All the Pretty Things...
So...I finished a book finally, yay!! My insomnia reared it's ugly head and I finished All the Pretty Things by Edie Wadsworth at about 5:30 am after being up for most of the night. We'll see if it clouds my review in any way. Maybe I need to make a sass-o-meter and see if it peaks on the days I haven't slept much. Or a pie-chart. NO, a graph!! Maybe now is a good time to tell you that I get a little weird when I haven't slept. Like...embarrass your kid for singing in line at the store weird. Inappropriate joke weird. And none of this fits the tone of the book I'm reviewing, so I'm not sure why I'm still typing about it.
All the Pretty Things was one of the books I ordered recently that I pulled out for my Book Haul video on Facebook. It was billed as Glass Castle-esque, which is what I'm reading for my Book Club this month and have heard terrific things about. It also has the subtitle of "The Story of a Southern Girl Who Went Through Fire to Find Her Way Home", which I found intriguing. I am fascinated by southern fiction, as a girl whose heart calls Louisiana home. I love the South...and dysfunctional families, so I figured a combination would probably be a win for me.
This memoir is all about Edie and her daddy, whom she loves dearly.
Edie is born into a loving but poor Appalachian family. Her mother had her older brother very young and had to drop out of school...but is working her tail off at multiple jobs to better herself and take care of her babies. Her charismatic father didn't make it past the 8th grade, and is an alcoholic with a love for country music and dancing. In spite of her upbringing, Edie becomes a doctor...but her life is tainted and greatly impacted by her father and her unstable childhood. It isn't until she loses most of her belongings in a fire and really finds God that her life feels right. This memoir covers most everything in between those two events.
Edie very matter-of-factly describes a childhood filled with hunger and instability. She longs to spend more time with her daddy, even if it involves riding in his truck to bars and waiting on him while feeding her little sister chips and RC Cola...until she finally has to pee and goes in to drag her dad out drunk and shirtless to take her back to her Mamaw's house, where she puts him to bed like a good girl. Her early years are filled with fights, trailers burning down, and an extended family of down and outs.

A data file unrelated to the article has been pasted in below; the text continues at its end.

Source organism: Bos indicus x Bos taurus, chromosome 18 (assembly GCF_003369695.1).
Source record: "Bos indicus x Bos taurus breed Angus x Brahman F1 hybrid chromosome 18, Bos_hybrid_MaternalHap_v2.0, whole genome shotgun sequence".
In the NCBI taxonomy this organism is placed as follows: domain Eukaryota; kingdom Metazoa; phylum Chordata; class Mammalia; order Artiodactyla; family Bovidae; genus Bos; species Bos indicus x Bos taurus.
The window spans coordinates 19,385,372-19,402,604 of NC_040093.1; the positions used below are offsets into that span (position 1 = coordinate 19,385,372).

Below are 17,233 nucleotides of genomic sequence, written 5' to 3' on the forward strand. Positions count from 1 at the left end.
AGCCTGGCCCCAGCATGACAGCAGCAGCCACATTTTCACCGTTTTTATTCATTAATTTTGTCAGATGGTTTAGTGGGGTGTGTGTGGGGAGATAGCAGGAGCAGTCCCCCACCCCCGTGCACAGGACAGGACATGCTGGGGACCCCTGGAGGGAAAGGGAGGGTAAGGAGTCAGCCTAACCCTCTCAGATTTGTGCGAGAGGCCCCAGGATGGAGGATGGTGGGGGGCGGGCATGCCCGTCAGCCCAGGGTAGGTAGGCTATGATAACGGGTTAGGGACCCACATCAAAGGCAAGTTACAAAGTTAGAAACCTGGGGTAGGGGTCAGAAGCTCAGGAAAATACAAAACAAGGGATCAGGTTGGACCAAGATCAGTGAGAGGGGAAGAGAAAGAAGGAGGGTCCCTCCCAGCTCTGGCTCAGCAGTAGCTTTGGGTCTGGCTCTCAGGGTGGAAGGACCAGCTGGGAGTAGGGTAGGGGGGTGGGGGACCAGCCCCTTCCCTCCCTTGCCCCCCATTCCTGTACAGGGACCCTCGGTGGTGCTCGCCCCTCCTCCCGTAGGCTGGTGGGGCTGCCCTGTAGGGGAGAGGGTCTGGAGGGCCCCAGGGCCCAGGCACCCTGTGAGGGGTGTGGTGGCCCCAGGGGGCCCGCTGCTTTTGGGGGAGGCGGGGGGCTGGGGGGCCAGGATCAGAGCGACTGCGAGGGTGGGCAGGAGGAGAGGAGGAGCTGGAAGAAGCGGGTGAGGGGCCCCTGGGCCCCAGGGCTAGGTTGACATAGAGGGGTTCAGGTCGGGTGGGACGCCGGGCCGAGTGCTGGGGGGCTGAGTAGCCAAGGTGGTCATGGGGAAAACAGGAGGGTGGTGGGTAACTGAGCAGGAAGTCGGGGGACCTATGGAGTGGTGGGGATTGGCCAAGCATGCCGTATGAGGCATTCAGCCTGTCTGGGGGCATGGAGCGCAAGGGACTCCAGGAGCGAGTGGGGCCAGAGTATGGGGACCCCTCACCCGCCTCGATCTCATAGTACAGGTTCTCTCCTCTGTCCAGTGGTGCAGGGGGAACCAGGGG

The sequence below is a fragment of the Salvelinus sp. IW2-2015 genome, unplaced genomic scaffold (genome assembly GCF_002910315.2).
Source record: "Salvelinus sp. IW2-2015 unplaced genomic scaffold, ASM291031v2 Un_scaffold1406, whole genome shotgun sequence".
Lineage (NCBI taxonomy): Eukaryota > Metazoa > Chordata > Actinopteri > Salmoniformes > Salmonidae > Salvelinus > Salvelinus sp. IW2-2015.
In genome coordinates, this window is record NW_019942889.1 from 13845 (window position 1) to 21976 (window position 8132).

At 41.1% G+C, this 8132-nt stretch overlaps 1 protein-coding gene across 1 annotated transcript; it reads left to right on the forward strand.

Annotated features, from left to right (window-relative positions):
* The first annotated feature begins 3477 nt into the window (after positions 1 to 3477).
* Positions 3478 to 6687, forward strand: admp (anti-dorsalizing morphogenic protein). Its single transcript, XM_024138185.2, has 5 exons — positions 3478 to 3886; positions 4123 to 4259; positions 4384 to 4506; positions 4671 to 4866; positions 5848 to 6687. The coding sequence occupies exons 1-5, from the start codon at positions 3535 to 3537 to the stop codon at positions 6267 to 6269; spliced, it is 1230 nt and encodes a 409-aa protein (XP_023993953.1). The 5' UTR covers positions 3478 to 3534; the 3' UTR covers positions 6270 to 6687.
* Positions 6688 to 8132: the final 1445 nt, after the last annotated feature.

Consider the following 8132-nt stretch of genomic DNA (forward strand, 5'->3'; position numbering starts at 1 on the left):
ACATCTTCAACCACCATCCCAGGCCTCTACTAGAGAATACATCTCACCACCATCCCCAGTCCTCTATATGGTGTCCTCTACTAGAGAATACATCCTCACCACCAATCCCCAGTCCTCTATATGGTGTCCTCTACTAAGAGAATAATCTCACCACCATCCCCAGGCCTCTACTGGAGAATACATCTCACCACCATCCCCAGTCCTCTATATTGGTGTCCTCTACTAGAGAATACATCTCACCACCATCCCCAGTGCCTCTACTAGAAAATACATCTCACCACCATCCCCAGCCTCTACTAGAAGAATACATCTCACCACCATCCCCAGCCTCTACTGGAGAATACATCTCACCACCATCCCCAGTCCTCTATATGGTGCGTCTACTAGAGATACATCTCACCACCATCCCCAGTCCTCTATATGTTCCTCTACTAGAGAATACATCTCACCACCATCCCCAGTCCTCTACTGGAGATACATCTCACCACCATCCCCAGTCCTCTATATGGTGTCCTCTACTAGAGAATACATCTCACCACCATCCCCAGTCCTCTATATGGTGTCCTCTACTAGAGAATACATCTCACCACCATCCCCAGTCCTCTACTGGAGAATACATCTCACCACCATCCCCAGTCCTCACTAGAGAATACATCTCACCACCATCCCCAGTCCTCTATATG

Her teen years are filled with both longing to spend time with her absent father, and being embarrassed he'll actually show up to a school function. She excels in school and athletics, even being crowned Homecoming Queen (which Dad shows up for, in a new clean suit with new false teeth). She is constantly trying to win his attention with accolades, but for the most part fails. She attends college on scholarship, but marries young. With little ones in tow, she finishes her degrees and becomes a doctor...but not before her father passes away from cancer.
This is also a story of a woman finding her faith in God. Edie is the moral compass for her little sister and cousin, whom she is incredibly close to. She is baptized dozens of times but struggles with her faith, being both enchanted by churches and Jesus and ashamed due to her abuse and what she sees as sinful behavior. Edie goes to many different churches throughout her life until a Lutheran Church she attends with her new husband finally feels like home.
On the whole, if you find the despair of poverty-stricken Appalachia interesting, or the story of someone growing up in those conditions striving to better herself and become a doctor, you will probably enjoy this book. It would also make a good pick for those who enjoy stories of people finding their faith through adversity. Plus the author gets bonus points in my book for naming her chapters after song titles that her daddy loved. I think it's a very personal touch that shows how strongly she felt connected to him through their mutual love of country music. I have always joked that if I wrote a memoir each chapter would have to be a song, and the memories that were conjured up by it. This small touch by Edie Wadsworth personalized the story for me in a way that the writing style didn't quite. In the end I gave it a 3.5 stars, rounded up to a 4 on Goodreads.
Are you a fan of memoirs? What, in your opinion, makes one life story more compelling than another? I'd love to hear you thoughts either in the comments here or over on my Facebook page.